The men don't fare as well as the ladies with the exception of Allendale. Denzil is so charming. He has a reputation as a rake but he isn't really. He's sensitive, kind and caring. He deals with his feelings with humor and enjoys a shared sense of humor with Rose. I like how the romance develops, though it happens quickly. It's very sweet. Philip is an awful brother. He's selfish and unimaginative. He never stops to think about how Rose feels or what she wants. He loves her very much and thinks he's doing the best for her but he has placed in her a gilded cage and more or less forgotten her. He's quick to judge and has a hasty temper. He supports his awful friend Robert long after he shouldn't. Robert is truly a terrible person. He's selfish, manipulative, cruel and a liar. I couldn't stand him and failed to see why Phil supported him. The two best men besides Allendale are Broody, a salty-tongued parrot and the charming Duke of Rockingham.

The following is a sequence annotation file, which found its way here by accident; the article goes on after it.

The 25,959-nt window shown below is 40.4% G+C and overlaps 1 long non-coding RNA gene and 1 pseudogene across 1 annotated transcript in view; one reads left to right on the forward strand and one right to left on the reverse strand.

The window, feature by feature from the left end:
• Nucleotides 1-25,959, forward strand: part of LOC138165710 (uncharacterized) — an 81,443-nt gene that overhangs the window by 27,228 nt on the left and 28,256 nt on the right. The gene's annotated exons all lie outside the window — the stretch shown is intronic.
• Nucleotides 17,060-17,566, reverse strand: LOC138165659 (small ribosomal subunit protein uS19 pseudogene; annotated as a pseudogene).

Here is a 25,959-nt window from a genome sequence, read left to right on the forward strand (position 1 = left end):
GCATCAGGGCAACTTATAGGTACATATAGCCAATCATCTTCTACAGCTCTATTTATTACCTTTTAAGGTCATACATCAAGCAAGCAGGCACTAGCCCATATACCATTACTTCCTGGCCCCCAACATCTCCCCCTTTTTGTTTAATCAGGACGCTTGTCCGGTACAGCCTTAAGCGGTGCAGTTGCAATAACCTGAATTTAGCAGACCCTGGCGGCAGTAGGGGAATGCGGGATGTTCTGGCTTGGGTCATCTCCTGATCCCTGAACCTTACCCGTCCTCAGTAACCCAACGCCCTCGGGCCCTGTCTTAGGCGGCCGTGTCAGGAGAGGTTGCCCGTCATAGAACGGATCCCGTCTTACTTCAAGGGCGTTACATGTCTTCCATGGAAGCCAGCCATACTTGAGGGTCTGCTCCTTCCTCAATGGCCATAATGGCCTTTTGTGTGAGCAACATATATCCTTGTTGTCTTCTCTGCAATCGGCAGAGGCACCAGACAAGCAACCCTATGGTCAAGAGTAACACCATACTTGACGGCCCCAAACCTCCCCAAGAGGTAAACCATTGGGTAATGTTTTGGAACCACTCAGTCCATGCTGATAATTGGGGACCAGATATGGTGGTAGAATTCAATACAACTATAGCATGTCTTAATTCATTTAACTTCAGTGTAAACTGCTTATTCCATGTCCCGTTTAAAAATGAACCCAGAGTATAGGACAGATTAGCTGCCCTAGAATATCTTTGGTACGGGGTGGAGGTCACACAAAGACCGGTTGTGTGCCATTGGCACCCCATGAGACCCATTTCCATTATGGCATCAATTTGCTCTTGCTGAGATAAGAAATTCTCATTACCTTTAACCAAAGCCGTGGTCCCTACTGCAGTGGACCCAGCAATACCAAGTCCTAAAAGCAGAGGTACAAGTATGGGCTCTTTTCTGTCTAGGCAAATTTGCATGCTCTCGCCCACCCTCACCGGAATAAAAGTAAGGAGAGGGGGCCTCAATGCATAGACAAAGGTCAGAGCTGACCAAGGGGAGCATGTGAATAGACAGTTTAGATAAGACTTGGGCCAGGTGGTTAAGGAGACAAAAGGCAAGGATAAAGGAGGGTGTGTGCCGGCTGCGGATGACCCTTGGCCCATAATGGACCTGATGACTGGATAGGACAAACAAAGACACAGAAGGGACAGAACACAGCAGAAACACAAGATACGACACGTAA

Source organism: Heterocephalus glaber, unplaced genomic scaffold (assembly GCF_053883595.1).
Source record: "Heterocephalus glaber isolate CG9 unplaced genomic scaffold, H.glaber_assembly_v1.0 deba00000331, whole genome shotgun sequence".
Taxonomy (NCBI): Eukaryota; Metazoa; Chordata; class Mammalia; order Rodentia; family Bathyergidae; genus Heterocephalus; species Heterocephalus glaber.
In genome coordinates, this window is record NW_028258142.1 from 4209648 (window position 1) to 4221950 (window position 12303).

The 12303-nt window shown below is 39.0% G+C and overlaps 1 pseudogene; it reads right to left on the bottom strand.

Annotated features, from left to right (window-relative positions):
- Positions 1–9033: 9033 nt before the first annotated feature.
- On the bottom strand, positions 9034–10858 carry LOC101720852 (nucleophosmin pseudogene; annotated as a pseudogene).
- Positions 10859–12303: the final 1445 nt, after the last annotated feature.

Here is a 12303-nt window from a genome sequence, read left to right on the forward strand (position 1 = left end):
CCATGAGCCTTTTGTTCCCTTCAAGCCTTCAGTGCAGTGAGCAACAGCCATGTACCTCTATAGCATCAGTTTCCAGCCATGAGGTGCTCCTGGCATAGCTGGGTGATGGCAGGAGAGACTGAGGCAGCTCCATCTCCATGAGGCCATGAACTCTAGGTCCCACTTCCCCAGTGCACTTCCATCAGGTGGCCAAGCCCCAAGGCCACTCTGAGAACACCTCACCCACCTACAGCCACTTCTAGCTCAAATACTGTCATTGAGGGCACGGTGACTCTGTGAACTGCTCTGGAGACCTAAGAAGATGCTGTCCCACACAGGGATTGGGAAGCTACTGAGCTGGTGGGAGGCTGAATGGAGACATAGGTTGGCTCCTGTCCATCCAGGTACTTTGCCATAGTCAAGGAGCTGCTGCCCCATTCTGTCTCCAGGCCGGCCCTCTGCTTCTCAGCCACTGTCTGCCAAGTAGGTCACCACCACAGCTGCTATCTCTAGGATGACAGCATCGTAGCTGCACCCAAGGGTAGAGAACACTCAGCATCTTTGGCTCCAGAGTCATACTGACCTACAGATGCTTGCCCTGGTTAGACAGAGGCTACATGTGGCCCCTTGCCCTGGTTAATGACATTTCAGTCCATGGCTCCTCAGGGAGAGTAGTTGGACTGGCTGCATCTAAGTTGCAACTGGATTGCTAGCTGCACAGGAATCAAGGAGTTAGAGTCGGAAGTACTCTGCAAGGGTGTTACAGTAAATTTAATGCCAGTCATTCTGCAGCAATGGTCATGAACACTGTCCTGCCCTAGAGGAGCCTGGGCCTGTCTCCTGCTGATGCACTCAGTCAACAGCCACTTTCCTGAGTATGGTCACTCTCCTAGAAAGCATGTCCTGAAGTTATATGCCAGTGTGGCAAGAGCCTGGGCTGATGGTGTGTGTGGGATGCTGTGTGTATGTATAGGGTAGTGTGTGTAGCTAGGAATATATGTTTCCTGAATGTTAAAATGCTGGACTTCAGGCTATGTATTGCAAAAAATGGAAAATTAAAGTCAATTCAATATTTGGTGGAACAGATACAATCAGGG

Read this if you like Georgette Heyer and early copycats.

Nobody's SecretNobody's Secret  by Michaela McCall-- Young Adult Historical Fiction/mystery

Fifteen-year-old Emily Dickinson is tired of living in Amherst, Massachusetts where everyone knows her family. She wishes sometimes she could be nobody at all. She also wishes for a friend who will understand her thoughts. Then she meets Mr. Nobody, a handsome stranger who gets her love of nature and her unorthodox views on religion. When Mr. Nobody is found dead in the Dickinson's pond and no one can identify his body, Emily is determined to find out his identity. As she pursues the clues, she learns that Mr. Nobody may have been murdered! Who in Amherst could have done that and why? Can she solve the mystery before her parents put a stop to her activities?